• the Korean Society for Brain and Neural Sciences


Original Article

Exp Neurobiol 2015; 24(3): 235-245

Published online September 30, 2015

© The Korean Society for Brain and Neural Sciences

The Unreliability of MTT Assay in the Cytotoxic Test of Primary Cultured Glioblastoma Cells

Hwa Yeon Jo1,2,3, Yona Kim1,2,3, Hyung Woo Park1,2,3, Hyo Eun Moon1,2,3, Seongtae Bae1,2,3, JinWook Kim1,2,3, Dong Gyu Kim1,2,3 and Sun Ha Paek1,2,3*

1Department of Neurosurgery, 2Cancer Research Institute, and 3Ischemic/Hypoxic Disease Institute,Seoul National University College of Medicine, Seoul 03082, Korea

Correspondence to: *To whom correspondence should be addressed.
TEL: 82-2-2072-3993, FAX: 82-2-744-8459

Received: August 20, 2015; Revised: August 30, 2015; Accepted: August 31, 2015


MTT assay is commonly used to assess the cellular cytotoxicity caused by anticancer drugs in glioblastomas. However, there have been some reports insisting that MTT assay exhibited non-specific intracellular reduction of tetrazolium which led to underestimated results of cytotoxicity. Here, we examine whether or not MTT assay can lead to incorrect information regarding alcohol-induced cytotoxicity on immortalized and primary glioblastoma cells. MTT assay was applied to assess the ethanol-induced cytotoxicity at various ethanol concentrations. The cellular cytotoxicity induced by different doses of ethanol was analyzed and compared through several cytotoxic assays. Ethanol-induced cytotoxicity observed through MTT assay on both cell types was shown to be ethanol dose-dependent below a 3% concentration. However, the cytotoxicity was shown to be markedly underestimated only in primary cells at a 5% concentration. RT-PCR and Western Blot showed increased expressions of pro-apoptotic proteins and decreased expressions of anti-apoptotic proteins in an ethanol dose-dependent manner in both cell types. Furthermore, we present a possible mechanism for the unreliable result of MTT assay. A high concentration of ethanol induces more severe membrane damage and increased intracellular concentration of NADH in primary cells which enhances the nonspecific reduction of tetrazolium salt. Together, our findings demonstrate that the cytotoxicity on primary cells could inaccurately be assessed when detected through MTT assay. Therefore, a careful interpretation is needed when one would analyze the cytotoxic results of MTT assay, and it is suggested that other assays must be accompanied to produce more reliable and accurate cytotoxic results on primary glioblastoma cells.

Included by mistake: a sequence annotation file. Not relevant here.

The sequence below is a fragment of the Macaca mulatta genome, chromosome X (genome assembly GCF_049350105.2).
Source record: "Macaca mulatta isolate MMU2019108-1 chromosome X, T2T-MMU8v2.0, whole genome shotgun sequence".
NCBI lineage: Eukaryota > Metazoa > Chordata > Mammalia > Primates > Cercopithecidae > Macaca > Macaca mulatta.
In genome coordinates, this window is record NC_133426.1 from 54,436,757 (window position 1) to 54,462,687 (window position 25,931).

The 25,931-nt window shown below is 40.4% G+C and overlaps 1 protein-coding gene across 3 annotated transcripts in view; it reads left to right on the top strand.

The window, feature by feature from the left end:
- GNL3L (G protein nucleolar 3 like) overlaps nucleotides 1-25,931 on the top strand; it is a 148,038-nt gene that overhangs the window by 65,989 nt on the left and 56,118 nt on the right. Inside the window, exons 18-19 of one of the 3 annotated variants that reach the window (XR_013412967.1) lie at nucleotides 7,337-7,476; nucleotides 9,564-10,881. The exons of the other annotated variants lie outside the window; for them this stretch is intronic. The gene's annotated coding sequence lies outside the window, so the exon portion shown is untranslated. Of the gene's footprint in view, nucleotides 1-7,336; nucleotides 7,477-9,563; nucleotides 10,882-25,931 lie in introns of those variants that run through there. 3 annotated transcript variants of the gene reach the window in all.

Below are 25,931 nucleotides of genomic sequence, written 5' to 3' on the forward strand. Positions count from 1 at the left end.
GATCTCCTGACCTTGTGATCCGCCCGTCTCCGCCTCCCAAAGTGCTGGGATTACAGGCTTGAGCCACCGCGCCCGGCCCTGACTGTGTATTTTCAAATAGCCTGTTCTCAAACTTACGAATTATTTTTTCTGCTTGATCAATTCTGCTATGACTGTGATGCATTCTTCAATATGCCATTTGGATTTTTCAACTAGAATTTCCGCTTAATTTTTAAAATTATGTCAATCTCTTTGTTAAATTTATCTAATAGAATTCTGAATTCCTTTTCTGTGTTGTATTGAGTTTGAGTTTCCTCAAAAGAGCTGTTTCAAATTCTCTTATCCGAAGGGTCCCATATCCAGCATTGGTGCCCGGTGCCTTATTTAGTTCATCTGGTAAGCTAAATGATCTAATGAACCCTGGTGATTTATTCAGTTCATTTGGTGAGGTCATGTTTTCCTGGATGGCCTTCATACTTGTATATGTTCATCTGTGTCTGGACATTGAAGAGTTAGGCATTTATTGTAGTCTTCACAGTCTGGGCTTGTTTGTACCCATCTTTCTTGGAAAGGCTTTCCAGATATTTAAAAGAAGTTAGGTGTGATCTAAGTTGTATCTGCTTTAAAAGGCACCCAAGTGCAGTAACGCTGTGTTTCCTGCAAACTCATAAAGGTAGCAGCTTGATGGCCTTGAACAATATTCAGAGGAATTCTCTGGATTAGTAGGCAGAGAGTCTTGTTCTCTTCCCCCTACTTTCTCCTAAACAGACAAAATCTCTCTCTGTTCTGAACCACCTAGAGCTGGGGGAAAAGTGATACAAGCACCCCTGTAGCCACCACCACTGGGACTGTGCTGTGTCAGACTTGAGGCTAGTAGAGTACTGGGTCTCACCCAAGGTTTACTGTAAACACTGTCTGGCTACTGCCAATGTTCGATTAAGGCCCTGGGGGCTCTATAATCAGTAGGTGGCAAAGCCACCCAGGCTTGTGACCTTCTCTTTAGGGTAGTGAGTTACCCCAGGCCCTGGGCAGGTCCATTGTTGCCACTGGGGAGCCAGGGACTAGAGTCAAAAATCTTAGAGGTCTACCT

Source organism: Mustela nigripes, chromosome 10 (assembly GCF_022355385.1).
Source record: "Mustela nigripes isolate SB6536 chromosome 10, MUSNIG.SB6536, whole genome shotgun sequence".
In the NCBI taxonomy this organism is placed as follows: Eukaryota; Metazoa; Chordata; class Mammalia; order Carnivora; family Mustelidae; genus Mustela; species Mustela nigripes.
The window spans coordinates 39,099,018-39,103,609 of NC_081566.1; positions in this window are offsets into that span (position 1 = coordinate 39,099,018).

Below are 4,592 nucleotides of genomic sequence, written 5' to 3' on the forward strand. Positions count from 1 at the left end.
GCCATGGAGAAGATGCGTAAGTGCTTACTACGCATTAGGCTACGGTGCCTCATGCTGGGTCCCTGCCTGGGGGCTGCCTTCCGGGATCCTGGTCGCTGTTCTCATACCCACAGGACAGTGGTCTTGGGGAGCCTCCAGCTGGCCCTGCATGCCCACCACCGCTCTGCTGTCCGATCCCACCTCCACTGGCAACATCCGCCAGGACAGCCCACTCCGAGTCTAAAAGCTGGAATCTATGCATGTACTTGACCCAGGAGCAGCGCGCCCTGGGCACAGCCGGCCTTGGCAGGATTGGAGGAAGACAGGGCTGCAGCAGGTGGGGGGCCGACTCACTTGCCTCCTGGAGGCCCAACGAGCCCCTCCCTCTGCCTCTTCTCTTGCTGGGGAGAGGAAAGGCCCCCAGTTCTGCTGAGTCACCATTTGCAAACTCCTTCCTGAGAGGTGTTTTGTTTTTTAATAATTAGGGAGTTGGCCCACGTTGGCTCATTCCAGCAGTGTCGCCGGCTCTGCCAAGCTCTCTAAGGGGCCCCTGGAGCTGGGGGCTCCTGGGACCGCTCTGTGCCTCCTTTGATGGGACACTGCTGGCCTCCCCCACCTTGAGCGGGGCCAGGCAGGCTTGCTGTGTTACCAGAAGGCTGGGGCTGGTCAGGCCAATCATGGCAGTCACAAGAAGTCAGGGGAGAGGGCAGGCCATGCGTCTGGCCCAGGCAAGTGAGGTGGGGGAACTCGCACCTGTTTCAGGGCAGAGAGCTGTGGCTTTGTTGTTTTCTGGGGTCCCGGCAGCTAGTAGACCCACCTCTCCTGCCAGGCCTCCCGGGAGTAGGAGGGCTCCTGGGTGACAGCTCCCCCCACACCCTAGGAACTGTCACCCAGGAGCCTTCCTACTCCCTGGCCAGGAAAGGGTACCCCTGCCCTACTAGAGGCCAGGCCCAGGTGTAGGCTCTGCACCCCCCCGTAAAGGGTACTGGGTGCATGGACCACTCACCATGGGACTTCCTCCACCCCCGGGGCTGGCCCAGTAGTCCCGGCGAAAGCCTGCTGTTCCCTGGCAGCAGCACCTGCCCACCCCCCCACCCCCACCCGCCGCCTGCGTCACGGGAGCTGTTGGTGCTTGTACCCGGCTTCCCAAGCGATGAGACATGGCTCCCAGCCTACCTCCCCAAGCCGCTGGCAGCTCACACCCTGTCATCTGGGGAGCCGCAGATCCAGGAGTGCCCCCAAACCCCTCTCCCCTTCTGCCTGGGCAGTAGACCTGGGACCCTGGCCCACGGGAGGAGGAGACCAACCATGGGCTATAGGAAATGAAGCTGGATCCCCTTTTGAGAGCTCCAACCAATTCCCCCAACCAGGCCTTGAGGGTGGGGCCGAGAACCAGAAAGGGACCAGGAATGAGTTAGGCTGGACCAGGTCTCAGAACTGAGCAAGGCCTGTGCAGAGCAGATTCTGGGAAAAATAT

Keywords: primary cell, ethanol, Tetrazolium salts, non-specific intracellular reduction